Hepatitis C Treatment Helps Damaged Livers Heal
WebMD News Archive
Nov. 12, 2001 -- Even if liver damage has set in, it's not too late to treat hepatitis C. Potent new forms of interferon can slow, stop, or even reverse the harm done by the hepatitis C virus.
The findings come from a new look at more than 3,000 patients with liver damage caused by hepatitis C infection. Each received one of 10 different treatment strategies in four multi-center clinical trials. In a report to the annual meeting of the American Association for the Study of Liver Diseases, a team of researchers from France and the U.S. reports that the most effective treatment improves fibrosis -- scar tissue -- in nearly three out of four patients. And nearly half of those with cirrhosis, a more severe stage of disease, showed improvement.
"Previously we thought fibrosis and cirrhosis was irreversible -- that was the standard dogma," study co-author John McHutchison, MD, tells WebMD. "When you look at a large enough group of patients you see there is the opportunity to prevent fibrosis and an opportunity for regression of fibrosis."
Patients were more likely to see their liver damage improve if they were treated with the new "pegylated" form of interferon combined with the antiviral drug ribavirin. Pegylation is a chemical change that makes interferon work much better. It also makes it last much longer, so that patients only need one shot a week instead of daily treatment. Still, treatment is no picnic: the side effects make most people feel like they have a bad case of the flu. Treatment lasts for a year.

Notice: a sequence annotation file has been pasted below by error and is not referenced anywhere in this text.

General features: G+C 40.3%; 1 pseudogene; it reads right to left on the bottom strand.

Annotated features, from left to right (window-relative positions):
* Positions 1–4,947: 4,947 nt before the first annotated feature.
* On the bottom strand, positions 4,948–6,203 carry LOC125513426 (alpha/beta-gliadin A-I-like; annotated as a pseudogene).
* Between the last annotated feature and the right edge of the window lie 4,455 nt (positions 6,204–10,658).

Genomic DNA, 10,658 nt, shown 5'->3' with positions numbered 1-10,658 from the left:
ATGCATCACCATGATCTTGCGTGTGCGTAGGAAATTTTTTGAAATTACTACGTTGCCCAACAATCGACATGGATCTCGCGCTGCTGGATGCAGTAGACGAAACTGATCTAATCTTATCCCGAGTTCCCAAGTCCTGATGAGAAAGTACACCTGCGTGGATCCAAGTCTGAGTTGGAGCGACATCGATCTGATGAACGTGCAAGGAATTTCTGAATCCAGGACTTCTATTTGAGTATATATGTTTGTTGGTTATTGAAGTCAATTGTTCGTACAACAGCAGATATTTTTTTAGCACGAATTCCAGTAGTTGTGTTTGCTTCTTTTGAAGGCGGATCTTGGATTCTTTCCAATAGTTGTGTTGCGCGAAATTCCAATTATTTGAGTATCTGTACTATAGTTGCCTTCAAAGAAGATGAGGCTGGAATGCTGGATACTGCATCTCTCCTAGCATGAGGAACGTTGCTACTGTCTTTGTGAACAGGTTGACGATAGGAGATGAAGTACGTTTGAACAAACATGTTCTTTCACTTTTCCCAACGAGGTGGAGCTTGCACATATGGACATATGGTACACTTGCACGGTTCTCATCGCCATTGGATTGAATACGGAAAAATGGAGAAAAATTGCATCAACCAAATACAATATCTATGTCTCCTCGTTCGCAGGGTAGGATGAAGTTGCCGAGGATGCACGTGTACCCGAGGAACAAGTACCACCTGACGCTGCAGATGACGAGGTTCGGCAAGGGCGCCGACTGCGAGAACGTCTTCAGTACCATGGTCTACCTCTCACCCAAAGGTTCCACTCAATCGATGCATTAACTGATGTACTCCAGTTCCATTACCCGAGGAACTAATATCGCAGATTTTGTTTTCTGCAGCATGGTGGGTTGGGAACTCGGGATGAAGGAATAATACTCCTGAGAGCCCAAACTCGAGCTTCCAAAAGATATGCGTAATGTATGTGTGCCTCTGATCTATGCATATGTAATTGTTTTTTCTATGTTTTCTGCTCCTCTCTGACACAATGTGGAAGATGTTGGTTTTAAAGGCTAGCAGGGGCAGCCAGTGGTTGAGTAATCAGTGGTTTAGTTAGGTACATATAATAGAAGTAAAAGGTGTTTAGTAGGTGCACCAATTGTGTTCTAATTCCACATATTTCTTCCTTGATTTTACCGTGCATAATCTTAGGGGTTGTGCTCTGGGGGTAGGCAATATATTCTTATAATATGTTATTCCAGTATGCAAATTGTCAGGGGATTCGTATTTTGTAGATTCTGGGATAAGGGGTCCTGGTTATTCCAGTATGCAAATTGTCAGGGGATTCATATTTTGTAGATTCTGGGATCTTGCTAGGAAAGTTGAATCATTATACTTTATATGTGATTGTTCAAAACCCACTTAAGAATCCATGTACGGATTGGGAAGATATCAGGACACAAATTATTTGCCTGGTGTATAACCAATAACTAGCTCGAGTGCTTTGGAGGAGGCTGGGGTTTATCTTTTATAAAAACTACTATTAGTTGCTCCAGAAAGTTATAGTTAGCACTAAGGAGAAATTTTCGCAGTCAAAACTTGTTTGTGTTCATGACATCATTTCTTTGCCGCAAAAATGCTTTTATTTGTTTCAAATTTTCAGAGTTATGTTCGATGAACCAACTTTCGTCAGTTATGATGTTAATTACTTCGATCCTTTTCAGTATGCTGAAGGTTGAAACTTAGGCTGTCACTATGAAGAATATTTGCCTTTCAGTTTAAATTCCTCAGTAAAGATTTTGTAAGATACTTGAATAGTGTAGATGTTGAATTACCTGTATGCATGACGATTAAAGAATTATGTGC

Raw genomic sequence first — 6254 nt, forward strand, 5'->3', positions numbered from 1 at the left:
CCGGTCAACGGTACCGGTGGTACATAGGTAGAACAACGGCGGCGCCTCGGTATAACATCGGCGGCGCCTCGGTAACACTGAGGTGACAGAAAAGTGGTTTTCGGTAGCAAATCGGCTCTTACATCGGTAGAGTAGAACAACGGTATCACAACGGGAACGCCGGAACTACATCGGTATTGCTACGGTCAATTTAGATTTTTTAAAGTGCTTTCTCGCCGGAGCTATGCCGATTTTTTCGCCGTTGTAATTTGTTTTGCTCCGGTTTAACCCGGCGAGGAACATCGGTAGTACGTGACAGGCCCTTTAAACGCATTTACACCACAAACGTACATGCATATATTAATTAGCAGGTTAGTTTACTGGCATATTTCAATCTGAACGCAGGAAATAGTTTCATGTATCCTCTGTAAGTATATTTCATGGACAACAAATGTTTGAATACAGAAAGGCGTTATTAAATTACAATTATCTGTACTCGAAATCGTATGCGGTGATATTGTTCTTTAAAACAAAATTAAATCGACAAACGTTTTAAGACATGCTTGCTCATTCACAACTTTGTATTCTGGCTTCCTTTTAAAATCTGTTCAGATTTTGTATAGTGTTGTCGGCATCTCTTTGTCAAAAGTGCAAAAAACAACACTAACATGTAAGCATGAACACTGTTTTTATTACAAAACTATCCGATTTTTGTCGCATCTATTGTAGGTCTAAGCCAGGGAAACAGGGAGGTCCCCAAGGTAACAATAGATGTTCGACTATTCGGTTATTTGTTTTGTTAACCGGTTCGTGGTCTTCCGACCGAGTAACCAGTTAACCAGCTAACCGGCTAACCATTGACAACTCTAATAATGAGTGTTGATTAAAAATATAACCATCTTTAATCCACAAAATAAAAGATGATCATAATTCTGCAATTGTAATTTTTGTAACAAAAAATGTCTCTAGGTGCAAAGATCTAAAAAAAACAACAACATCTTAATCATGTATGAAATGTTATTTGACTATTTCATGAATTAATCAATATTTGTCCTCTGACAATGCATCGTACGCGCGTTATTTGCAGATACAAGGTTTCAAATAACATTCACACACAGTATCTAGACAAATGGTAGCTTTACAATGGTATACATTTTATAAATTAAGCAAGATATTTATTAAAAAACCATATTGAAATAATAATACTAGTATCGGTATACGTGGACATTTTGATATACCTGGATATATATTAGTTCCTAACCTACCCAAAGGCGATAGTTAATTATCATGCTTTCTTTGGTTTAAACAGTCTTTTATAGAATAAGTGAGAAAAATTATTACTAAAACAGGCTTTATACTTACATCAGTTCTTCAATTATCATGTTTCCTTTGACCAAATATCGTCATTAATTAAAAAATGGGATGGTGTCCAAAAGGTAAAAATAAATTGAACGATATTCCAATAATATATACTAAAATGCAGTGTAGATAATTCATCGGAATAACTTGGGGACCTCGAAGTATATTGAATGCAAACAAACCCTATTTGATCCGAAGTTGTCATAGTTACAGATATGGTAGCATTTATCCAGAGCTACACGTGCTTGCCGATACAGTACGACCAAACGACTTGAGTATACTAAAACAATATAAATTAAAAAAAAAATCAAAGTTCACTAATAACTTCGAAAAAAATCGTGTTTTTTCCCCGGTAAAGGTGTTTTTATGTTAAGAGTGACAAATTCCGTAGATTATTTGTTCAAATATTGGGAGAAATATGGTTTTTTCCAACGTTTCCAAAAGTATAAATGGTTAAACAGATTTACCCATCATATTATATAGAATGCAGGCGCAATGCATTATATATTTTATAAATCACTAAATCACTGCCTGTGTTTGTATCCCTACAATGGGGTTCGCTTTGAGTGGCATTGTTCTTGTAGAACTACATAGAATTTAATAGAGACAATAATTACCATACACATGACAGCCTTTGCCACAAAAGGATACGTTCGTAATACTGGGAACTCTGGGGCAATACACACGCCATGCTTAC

Is it worth it? Many patients see their hepatitis infection disappear -- and long-term studies suggest that it rarely comes back. Even if the virus doesn't go away, the new study suggests that reversal of liver damage continues.
"If you look at patients five and 10 years after their first response to treatment, many of them still have a regression of their fibrosis," says McHutchison, a researcher at Scripps Clinic in La Jolla, Calif. "Some patients with significant cirrhosis have regressed over years. There seems to be continual improvement. The virus doesn't come back. The response is durable."